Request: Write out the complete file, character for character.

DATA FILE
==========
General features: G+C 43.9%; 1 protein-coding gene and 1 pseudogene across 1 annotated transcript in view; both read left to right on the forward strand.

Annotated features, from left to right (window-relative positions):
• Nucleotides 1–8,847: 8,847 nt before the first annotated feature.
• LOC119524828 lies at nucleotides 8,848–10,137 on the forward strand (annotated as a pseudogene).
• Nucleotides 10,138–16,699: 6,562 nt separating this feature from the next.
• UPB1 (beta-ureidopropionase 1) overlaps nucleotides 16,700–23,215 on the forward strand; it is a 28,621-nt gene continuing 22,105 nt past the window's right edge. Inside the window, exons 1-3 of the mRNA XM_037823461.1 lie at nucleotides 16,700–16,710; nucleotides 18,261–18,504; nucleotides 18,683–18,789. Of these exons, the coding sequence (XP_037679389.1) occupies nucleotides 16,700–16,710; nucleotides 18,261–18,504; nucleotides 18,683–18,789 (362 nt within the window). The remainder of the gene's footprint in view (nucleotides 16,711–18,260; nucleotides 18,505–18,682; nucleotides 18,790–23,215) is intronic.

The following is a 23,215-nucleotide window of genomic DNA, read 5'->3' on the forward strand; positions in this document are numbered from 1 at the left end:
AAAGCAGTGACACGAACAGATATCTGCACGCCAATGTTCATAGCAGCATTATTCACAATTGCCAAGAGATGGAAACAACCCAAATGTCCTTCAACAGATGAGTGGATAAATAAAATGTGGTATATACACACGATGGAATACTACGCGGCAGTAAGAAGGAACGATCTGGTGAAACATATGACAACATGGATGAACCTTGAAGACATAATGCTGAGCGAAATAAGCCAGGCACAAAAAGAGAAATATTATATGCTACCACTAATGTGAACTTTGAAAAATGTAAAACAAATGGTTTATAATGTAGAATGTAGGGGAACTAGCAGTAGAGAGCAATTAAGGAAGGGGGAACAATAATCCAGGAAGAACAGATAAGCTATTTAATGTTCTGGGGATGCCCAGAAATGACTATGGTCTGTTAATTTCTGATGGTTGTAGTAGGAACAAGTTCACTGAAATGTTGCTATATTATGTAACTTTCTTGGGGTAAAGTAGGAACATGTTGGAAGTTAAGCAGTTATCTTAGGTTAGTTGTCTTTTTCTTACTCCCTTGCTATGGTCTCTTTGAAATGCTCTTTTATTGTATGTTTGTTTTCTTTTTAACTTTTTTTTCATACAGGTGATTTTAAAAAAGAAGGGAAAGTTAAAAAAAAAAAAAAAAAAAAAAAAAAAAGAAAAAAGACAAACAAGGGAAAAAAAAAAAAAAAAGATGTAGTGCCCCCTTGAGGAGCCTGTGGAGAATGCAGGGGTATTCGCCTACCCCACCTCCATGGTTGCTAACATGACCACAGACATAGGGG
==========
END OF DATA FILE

General features: G+C 43.9%; 1 protein-coding gene and 1 pseudogene across 1 annotated transcript in view; both read left to right on the forward strand.

Annotated features, from left to right (window-relative positions):
• Nucleotides 1–8,847: 8,847 nt before the first annotated feature.
• LOC119524828 lies at nucleotides 8,848–10,137 on the forward strand (annotated as a pseudogene).
• Nucleotides 10,138–16,699: 6,562 nt separating this feature from the next.
• UPB1 (beta-ureidopropionase 1) overlaps nucleotides 16,700–23,215 on the forward strand; it is a 28,621-nt gene continuing 22,105 nt past the window's right edge. Inside the window, exons 1-3 of the mRNA XM_037823461.1 lie at nucleotides 16,700–16,710; nucleotides 18,261–18,504; nucleotides 18,683–18,789. Of these exons, the coding sequence (XP_037679389.1) occupies nucleotides 16,700–16,710; nucleotides 18,261–18,504; nucleotides 18,683–18,789 (362 nt within the window). The remainder of the gene's footprint in view (nucleotides 16,711–18,260; nucleotides 18,505–18,682; nucleotides 18,790–23,215) is intronic.

The following is a 23,215-nucleotide window of genomic DNA, read 5'->3' on the forward strand; positions in this document are numbered from 1 at the left end:
AAAGCAGTGACACGAACAGATATCTGCACGCCAATGTTCATAGCAGCATTATTCACAATTGCCAAGAGATGGAAACAACCCAAATGTCCTTCAACAGATGAGTGGATAAATAAAATGTGGTATATACACACGATGGAATACTACGCGGCAGTAAGAAGGAACGATCTGGTGAAACATATGACAACATGGATGAACCTTGAAGACATAATGCTGAGCGAAATAAGCCAGGCACAAAAAGAGAAATATTATATGCTACCACTAATGTGAACTTTGAAAAATGTAAAACAAATGGTTTATAATGTAGAATGTAGGGGAACTAGCAGTAGAGAGCAATTAAGGAAGGGGGAACAATAATCCAGGAAGAACAGATAAGCTATTTAATGTTCTGGGGATGCCCAGAAATGACTATGGTCTGTTAATTTCTGATGGTTGTAGTAGGAACAAGTTCACTGAAATGTTGCTATATTATGTAACTTTCTTGGGGTAAAGTAGGAACATGTTGGAAGTTAAGCAGTTATCTTAGGTTAGTTGTCTTTTTCTTACTCCCTTGCTATGGTCTCTTTGAAATGCTCTTTTATTGTATGTTTGTTTTCTTTTTAACTTTTTTTTCATACAGGTGATTTTAAAAAAGAAGGGAAAGTTAAAAAAAAAAAAAAAAAAAAAAAAAAAAGAAAAAAGACAAACAAGGGAAAAAAAAAAAAAAAAGATGTAGTGCCCCCTTGAGGAGCCTGTGGAGAATGCAGGGGTATTCGCCTACCCCACCTCCATGGTTGCTAACATGACCACAGACATAGGGG